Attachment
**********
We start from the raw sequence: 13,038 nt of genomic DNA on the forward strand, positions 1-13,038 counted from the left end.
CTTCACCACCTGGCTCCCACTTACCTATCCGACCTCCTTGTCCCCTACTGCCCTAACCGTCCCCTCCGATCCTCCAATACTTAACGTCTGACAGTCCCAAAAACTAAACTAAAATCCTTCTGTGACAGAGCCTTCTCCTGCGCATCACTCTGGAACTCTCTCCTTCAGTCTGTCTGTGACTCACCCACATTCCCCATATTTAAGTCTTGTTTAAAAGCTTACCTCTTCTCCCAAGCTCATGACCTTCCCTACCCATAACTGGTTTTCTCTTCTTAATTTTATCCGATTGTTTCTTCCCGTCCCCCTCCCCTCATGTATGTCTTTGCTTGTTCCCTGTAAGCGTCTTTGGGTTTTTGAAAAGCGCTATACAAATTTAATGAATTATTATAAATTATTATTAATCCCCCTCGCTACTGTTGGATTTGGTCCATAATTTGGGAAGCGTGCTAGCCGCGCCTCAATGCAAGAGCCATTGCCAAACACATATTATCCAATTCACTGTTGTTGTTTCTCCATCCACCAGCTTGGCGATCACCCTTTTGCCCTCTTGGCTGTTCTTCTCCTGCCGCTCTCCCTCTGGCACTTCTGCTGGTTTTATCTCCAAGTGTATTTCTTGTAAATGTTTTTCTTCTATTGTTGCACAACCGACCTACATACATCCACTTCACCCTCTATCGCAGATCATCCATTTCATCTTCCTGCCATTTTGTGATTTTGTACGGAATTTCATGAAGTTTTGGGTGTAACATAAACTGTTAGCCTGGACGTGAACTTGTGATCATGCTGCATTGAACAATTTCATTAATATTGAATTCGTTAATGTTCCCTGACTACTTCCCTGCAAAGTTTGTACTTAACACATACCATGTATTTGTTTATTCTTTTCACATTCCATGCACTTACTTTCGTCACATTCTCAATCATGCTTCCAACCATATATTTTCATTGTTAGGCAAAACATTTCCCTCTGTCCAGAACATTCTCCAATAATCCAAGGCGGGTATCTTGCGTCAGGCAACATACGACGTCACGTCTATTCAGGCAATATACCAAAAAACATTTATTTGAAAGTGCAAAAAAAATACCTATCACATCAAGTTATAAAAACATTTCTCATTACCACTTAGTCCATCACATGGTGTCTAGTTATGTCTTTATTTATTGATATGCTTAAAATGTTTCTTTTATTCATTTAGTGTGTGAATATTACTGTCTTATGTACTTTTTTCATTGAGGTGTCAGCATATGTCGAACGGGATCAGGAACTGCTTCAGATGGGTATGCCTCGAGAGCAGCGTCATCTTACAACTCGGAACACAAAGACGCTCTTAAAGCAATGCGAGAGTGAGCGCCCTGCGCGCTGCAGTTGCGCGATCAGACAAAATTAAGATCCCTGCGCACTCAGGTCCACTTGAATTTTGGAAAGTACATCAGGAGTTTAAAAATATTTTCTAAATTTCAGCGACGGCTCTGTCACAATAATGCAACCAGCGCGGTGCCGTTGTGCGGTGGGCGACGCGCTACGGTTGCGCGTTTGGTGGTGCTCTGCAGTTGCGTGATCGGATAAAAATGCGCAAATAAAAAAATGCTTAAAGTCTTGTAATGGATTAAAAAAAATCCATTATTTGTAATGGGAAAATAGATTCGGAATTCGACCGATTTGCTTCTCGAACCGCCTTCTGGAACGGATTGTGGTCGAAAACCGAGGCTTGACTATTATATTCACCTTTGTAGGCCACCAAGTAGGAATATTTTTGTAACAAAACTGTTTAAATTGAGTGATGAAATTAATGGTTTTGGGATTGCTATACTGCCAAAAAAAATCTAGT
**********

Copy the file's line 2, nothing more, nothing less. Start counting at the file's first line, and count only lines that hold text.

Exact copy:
CTTCACCACCTGGCTCCCACTTACCTATCCGACCTCCTTGTCCCCTACTGCCCTAACCGTCCCCTCCGATCCTCCAATACTTAACGTCTGACAGTCCCAAAAACTAAACTAAAATCCTTCTGTGACAGAGCCTTCTCCTGCGCATCACTCTGGAACTCTCTCCTTCAGTCTGTCTGTGACTCACCCACATTCCCCATATTTAAGTCTTGTTTAAAAGCTTACCTCTTCTCCCAAGCTCATGACCTTCCCTACCCATAACTGGTTTTCTCTTCTTAATTTTATCCGATTGTTTCTTCCCGTCCCCCTCCCCTCATGTATGTCTTTGCTTGTTCCCTGTAAGCGTCTTTGGGTTTTTGAAAAGCGCTATACAAATTTAATGAATTATTATAAATTATTATTAATCCCCCTCGCTACTGTTGGATTTGGTCCATAATTTGGGAAGCGTGCTAGCCGCGCCTCAATGCAAGAGCCATTGCCAAACACATATTATCCAATTCACTGTTGTTGTTTCTCCATCCACCAGCTTGGCGATCACCCTTTTGCCCTCTTGGCTGTTCTTCTCCTGCCGCTCTCCCTCTGGCACTTCTGCTGGTTTTATCTCCAAGTGTATTTCTTGTAAATGTTTTTCTTCTATTGTTGCACAACCGACCTACATACATCCACTTCACCCTCTATCGCAGATCATCCATTTCATCTTCCTGCCATTTTGTGATTTTGTACGGAATTTCATGAAGTTTTGGGTGTAACATAAACTGTTAGCCTGGACGTGAACTTGTGATCATGCTGCATTGAACAATTTCATTAATATTGAATTCGTTAATGTTCCCTGACTACTTCCCTGCAAAGTTTGTACTTAACACATACCATGTATTTGTTTATTCTTTTCACATTCCATGCACTTACTTTCGTCACATTCTCAATCATGCTTCCAACCATATATTTTCATTGTTAGGCAAAACATTTCCCTCTGTCCAGAACATTCTCCAATAATCCAAGGCGGGTATCTTGCGTCAGGCAACATACGACGTCACGTCTATTCAGGCAATATACCAAAAAACATTTATTTGAAAGTGCAAAAAAAATACCTATCACATCAAGTTATAAAAACATTTCTCATTACCACTTAGTCCATCACATGGTGTCTAGTTATGTCTTTATTTATTGATATGCTTAAAATGTTTCTTTTATTCATTTAGTGTGTGAATATTACTGTCTTATGTACTTTTTTCATTGAGGTGTCAGCATATGTCGAACGGGATCAGGAACTGCTTCAGATGGGTATGCCTCGAGAGCAGCGTCATCTTACAACTCGGAACACAAAGACGCTCTTAAAGCAATGCGAGAGTGAGCGCCCTGCGCGCTGCAGTTGCGCGATCAGACAAAATTAAGATCCCTGCGCACTCAGGTCCACTTGAATTTTGGAAAGTACATCAGGAGTTTAAAAATATTTTCTAAATTTCAGCGACGGCTCTGTCACAATAATGCAACCAGCGCGGTGCCGTTGTGCGGTGGGCGACGCGCTACGGTTGCGCGTTTGGTGGTGCTCTGCAGTTGCGTGATCGGATAAAAATGCGCAAATAAAAAAATGCTTAAAGTCTTGTAATGGATTAAAAAAAATCCATTATTTGTAATGGGAAAATAGATTCGGAATTCGACCGATTTGCTTCTCGAACCGCCTTCTGGAACGGATTGTGGTCGAAAACCGAGGCTTGACTATTATATTCACCTTTGTAGGCCACCAAGTAGGAATATTTTTGTAACAAAACTGTTTAAATTGAGTGATGAAATTAATGGTTTTGGGATTGCTATACTGCCAAAAAAAATCTAGT